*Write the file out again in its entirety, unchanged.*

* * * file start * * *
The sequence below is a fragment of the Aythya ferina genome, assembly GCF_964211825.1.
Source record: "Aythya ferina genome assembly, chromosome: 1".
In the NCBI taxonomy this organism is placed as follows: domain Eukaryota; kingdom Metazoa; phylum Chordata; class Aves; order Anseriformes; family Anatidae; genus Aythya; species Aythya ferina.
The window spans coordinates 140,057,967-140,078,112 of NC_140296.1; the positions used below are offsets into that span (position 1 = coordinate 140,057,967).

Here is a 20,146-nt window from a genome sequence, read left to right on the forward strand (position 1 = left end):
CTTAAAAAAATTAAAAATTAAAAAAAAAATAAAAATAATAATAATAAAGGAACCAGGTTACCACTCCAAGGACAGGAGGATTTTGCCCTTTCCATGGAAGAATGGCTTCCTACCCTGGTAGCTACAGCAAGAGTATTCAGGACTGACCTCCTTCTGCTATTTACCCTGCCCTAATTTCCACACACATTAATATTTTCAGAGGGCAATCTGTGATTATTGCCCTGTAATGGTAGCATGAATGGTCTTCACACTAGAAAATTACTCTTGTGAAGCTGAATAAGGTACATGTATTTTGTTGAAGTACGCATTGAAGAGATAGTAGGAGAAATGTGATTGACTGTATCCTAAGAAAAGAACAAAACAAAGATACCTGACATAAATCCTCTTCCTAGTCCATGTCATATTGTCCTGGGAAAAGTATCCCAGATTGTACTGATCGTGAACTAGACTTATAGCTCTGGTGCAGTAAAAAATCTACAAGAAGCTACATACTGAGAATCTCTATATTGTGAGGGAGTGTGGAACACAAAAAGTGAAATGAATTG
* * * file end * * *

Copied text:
The sequence below is a fragment of the Aythya ferina genome, assembly GCF_964211825.1.
Source record: "Aythya ferina genome assembly, chromosome: 1".
In the NCBI taxonomy this organism is placed as follows: domain Eukaryota; kingdom Metazoa; phylum Chordata; class Aves; order Anseriformes; family Anatidae; genus Aythya; species Aythya ferina.
The window spans coordinates 140,057,967-140,078,112 of NC_140296.1; the positions used below are offsets into that span (position 1 = coordinate 140,057,967).

Here is a 20,146-nt window from a genome sequence, read left to right on the forward strand (position 1 = left end):
CTTAAAAAAATTAAAAATTAAAAAAAAAATAAAAATAATAATAATAAAGGAACCAGGTTACCACTCCAAGGACAGGAGGATTTTGCCCTTTCCATGGAAGAATGGCTTCCTACCCTGGTAGCTACAGCAAGAGTATTCAGGACTGACCTCCTTCTGCTATTTACCCTGCCCTAATTTCCACACACATTAATATTTTCAGAGGGCAATCTGTGATTATTGCCCTGTAATGGTAGCATGAATGGTCTTCACACTAGAAAATTACTCTTGTGAAGCTGAATAAGGTACATGTATTTTGTTGAAGTACGCATTGAAGAGATAGTAGGAGAAATGTGATTGACTGTATCCTAAGAAAAGAACAAAACAAAGATACCTGACATAAATCCTCTTCCTAGTCCATGTCATATTGTCCTGGGAAAAGTATCCCAGATTGTACTGATCGTGAACTAGACTTATAGCTCTGGTGCAGTAAAAAATCTACAAGAAGCTACATACTGAGAATCTCTATATTGTGAGGGAGTGTGGAACACAAAAAGTGAAATGAATTG